The Z06 is 117 pounds lighter than the C5 Coupe, although its creature comforts, such as leather, air conditioning, carpeting, sound system, traction control and stability control are untouched. The weight is saved by using thinner glass, a titanium exhaust system and less insulation. Don't bother arguing that insulation is a creature comfort; with a car like this, noise and spiritual comfort level are intertwined.
The LS6 treatment of the trusty GM 5.7-liter overhead valve engine (LS1 in the C5) is a ground-up renovation, yielding 385 horsepower at 6000 rpm and 385 foot-pounds of torque at 4800-and it has those big, bright red valve covers! The aluminum block is specially designed to improve lubrication and reduce back pressure, while the heads feature refined porting and reshaped combustion chambers, fed 10 percent more fuel by larger fuel injectors through a massaged composite intake manifold. The pistons are cast from stronger alloy, and their special shape helps increase the compression ratio from 10:1 to 10.5:1. But most of the 35 additional horses comes from a racier billet steel cam which, along with stronger valve springs, raises the rev limit from 6000 to 6500.
There's also a new clutch to handle the torque, and a close-ratio six-speed gearbox with revised linkage. Its higher numerical gears contribute to the quicker acceleration-the Z06 will knock off a standing-start quarter mile in 12.6 seconds.
The Z06 uses the same double-wishbone suspension front and rear, but its 30mm front antiroll bar is larger than the C5's, the monotube shocks are beefier, the composite transverse rear leaf spring has a higher rate, and the camber is set for hard cornering. The brakes are the same 12.6-inch discs, front and rear.
Corvettes come with comfortable cabins, something that wasn't always true with previous-generation models. Low door sills and narrow side rails make getting in and out easier than before and there's more room for driver and passenger. There's also a real trunk; arriving at the airport after a trip halfway around the world, we were able to cram two huge duffel bags into a coupe. The other major improvement is the elimination of the rattles and stress squeaks that have haunted Corvettes for so long. Its handsome analog gauges are easier to use and more satisfying than digital displays.
Convertibles come with a top that stows neatly under a flap that folds flat at the forward edge of the trunk lid. You'll need to read the owner's manual to figure out how to use it, however. The top is made of high-quality material with a glass rear window. The top seals well -- there were no leaks in our car wash test or our high-speed wind test.
The coupe isn't exactly quiet and there is more interior noise in the convertible than the coupe, and even more in the Z06, as we mentioned. However, this is a sports car, and noise -- particularly the calculated growl of that terrific new V8 -- is part of the deal.
The LS1 V8 engine is potent. It produces 350 horsepower and 375 pound-feet of torque (with the six-speed, 360 pound-feet with the automatic; that's a significant increase in torque over 2000 models (345 and 350, respectively). More important, the torque is available at much lower revs in 2001, thanks to revised intake runners.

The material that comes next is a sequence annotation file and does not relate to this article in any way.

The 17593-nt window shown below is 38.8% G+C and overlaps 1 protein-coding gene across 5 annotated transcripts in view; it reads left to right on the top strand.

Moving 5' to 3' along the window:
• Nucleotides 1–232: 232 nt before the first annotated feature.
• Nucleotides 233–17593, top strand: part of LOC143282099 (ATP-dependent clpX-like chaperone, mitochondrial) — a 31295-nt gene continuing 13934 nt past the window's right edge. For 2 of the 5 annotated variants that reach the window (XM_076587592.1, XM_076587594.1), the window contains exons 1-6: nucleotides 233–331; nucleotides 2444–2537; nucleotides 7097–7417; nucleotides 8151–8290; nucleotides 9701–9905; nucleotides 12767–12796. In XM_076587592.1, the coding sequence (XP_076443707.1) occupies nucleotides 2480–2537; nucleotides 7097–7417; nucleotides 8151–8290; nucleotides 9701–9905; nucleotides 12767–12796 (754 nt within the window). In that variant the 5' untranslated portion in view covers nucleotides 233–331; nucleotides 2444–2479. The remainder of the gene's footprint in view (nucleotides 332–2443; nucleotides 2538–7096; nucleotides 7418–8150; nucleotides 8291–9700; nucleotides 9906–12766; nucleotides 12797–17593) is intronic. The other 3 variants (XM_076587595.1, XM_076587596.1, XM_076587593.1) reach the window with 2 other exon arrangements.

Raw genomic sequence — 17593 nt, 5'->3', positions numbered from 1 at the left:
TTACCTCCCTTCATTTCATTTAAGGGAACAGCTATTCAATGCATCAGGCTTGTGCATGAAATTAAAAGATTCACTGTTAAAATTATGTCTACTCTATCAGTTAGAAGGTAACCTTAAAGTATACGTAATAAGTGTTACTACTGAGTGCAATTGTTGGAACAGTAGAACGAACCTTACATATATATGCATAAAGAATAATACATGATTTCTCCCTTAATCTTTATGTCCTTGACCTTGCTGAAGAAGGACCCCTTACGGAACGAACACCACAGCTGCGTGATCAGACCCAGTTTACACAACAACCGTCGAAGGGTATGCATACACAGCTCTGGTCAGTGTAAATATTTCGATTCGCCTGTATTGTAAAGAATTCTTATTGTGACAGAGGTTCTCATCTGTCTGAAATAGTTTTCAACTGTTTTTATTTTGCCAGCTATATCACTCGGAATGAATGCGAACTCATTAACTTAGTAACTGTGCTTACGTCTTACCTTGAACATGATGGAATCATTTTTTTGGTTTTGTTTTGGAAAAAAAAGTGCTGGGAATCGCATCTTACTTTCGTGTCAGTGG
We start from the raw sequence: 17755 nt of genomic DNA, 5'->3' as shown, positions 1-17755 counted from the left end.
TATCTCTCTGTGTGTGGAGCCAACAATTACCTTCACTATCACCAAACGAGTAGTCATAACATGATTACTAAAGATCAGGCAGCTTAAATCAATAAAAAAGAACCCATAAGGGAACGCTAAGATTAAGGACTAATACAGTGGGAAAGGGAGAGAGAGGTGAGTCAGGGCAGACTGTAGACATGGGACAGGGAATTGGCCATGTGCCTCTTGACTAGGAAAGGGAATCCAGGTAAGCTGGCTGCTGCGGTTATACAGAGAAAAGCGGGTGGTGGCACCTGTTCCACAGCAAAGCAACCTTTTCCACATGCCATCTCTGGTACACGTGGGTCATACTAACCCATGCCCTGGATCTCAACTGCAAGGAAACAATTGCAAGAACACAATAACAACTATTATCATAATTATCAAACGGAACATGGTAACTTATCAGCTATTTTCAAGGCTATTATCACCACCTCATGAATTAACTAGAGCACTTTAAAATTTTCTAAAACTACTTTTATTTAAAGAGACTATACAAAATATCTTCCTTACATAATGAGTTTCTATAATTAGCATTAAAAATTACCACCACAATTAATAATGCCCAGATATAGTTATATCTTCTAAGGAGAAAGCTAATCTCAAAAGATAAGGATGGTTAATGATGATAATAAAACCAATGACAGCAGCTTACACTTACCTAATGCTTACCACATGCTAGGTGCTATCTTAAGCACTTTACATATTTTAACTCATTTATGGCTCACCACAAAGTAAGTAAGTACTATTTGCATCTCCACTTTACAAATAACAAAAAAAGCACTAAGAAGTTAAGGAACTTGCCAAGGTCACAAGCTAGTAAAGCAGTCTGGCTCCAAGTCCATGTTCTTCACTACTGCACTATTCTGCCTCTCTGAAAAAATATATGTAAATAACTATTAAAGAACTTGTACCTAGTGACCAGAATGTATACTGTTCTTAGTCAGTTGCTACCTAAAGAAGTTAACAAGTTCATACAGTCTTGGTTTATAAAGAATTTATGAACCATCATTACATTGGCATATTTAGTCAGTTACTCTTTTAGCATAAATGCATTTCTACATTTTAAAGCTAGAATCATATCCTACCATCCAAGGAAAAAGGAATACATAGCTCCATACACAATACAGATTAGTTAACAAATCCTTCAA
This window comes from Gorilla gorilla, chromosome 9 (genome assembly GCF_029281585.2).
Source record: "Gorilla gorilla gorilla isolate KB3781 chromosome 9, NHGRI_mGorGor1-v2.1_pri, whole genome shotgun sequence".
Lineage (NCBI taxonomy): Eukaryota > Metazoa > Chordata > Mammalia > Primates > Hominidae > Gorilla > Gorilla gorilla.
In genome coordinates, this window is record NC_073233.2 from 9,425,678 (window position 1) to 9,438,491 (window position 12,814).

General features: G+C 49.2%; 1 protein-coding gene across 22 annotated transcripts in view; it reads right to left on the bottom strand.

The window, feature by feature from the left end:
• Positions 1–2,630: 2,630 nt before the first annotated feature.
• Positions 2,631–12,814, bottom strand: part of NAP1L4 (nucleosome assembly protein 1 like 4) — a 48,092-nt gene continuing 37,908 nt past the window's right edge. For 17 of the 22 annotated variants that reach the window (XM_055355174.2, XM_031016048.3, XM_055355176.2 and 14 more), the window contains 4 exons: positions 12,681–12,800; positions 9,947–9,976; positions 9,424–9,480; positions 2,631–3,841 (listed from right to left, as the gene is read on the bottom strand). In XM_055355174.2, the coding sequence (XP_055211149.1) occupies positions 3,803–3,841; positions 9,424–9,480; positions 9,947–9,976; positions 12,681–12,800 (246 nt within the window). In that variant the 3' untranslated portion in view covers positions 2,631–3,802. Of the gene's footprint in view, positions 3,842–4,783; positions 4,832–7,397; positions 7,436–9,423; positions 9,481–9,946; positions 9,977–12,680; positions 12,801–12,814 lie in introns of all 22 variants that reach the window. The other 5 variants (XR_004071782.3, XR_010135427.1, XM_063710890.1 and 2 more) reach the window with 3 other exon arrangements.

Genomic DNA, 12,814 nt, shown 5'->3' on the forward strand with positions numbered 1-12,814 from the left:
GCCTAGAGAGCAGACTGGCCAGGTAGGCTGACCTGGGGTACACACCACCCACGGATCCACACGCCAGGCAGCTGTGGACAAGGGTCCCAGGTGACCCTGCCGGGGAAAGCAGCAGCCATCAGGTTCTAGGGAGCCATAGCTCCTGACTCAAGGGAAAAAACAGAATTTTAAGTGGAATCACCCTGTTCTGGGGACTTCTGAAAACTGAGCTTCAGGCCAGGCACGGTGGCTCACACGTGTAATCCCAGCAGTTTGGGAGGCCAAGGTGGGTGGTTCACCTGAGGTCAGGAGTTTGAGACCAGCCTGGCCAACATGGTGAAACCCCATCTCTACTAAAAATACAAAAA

Automatic or stick, the Corvette is fast traffic. It's quick at the starting gate, beautifully balanced, surprisingly comfortable, and built to a far higher standard than any Corvette in history. While we prefer the 6-speed, we have to admit that the automatic rams its shifts home with authority, and there's enough muscle in the LS1 V8 to cover the small performance penalties associated with auto-shifters.
Unlike most ragtops, the Corvette convertible weighs the same as the coupe, which means its acceleration performance is undiluted: 0-to-60 mph in less than 5 seconds with the 6-speed manual transmission, about 0.4 seconds slower with the automatic. The only performance penalty that goes with the convertible version is top speed. The ragtop doesn't share the coupe's aerodynamic efficiency, so it tops out at a mere 162 mph versus 175 mph for the coupe. Of course, when the top is down there's more drag and a correspondingly lower top speed. Still, that's speed that'll get you to the drive-in in a pretty big hurry -- and the local slammer even faster.
From a handling and acceleration standpoint, it's tough to perceive any performance distinctions between coupe and convertible. Corvette's chief engineer said the structural design for the new Vette began with the convertible, and as a consequence no shoring-up measures were required for the soft-top chassis. You hear the same song from almost every purveyor of convertibles, but in this application it seems to be true. If there's any distinction to be made between the agility and stability of the Corvette coupe and the new convertible, it would be all but impossible to discern on public roads.